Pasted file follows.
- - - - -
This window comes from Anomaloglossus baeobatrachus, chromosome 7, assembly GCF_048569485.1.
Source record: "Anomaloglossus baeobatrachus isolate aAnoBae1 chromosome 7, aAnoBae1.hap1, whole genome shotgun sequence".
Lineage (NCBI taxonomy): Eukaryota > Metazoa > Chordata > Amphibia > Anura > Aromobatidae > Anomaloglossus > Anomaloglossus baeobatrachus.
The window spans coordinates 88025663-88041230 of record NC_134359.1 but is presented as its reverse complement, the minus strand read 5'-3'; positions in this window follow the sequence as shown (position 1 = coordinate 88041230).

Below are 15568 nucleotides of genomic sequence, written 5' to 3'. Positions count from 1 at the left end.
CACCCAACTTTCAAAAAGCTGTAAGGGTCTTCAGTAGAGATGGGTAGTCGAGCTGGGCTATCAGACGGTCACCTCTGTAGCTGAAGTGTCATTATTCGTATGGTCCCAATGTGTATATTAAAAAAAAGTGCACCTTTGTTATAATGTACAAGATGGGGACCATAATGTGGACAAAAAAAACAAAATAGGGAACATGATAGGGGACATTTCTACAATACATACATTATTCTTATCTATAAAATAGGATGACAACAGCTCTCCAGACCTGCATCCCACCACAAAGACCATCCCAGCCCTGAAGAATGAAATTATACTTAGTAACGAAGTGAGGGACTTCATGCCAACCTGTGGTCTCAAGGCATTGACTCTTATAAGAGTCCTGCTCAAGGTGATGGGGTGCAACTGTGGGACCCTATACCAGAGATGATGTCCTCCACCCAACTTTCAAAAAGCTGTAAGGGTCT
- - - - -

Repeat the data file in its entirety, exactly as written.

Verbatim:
This window comes from Anomaloglossus baeobatrachus, chromosome 7, assembly GCF_048569485.1.
Source record: "Anomaloglossus baeobatrachus isolate aAnoBae1 chromosome 7, aAnoBae1.hap1, whole genome shotgun sequence".
Lineage (NCBI taxonomy): Eukaryota > Metazoa > Chordata > Amphibia > Anura > Aromobatidae > Anomaloglossus > Anomaloglossus baeobatrachus.
The window spans coordinates 88025663-88041230 of record NC_134359.1 but is presented as its reverse complement, the minus strand read 5'-3'; positions in this window follow the sequence as shown (position 1 = coordinate 88041230).

Below are 15568 nucleotides of genomic sequence, written 5' to 3'. Positions count from 1 at the left end.
CACCCAACTTTCAAAAAGCTGTAAGGGTCTTCAGTAGAGATGGGTAGTCGAGCTGGGCTATCAGACGGTCACCTCTGTAGCTGAAGTGTCATTATTCGTATGGTCCCAATGTGTATATTAAAAAAAAGTGCACCTTTGTTATAATGTACAAGATGGGGACCATAATGTGGACAAAAAAAACAAAATAGGGAACATGATAGGGGACATTTCTACAATACATACATTATTCTTATCTATAAAATAGGATGACAACAGCTCTCCAGACCTGCATCCCACCACAAAGACCATCCCAGCCCTGAAGAATGAAATTATACTTAGTAACGAAGTGAGGGACTTCATGCCAACCTGTGGTCTCAAGGCATTGACTCTTATAAGAGTCCTGCTCAAGGTGATGGGGTGCAACTGTGGGACCCTATACCAGAGATGATGTCCTCCACCCAACTTTCAAAAAGCTGTAAGGGTCT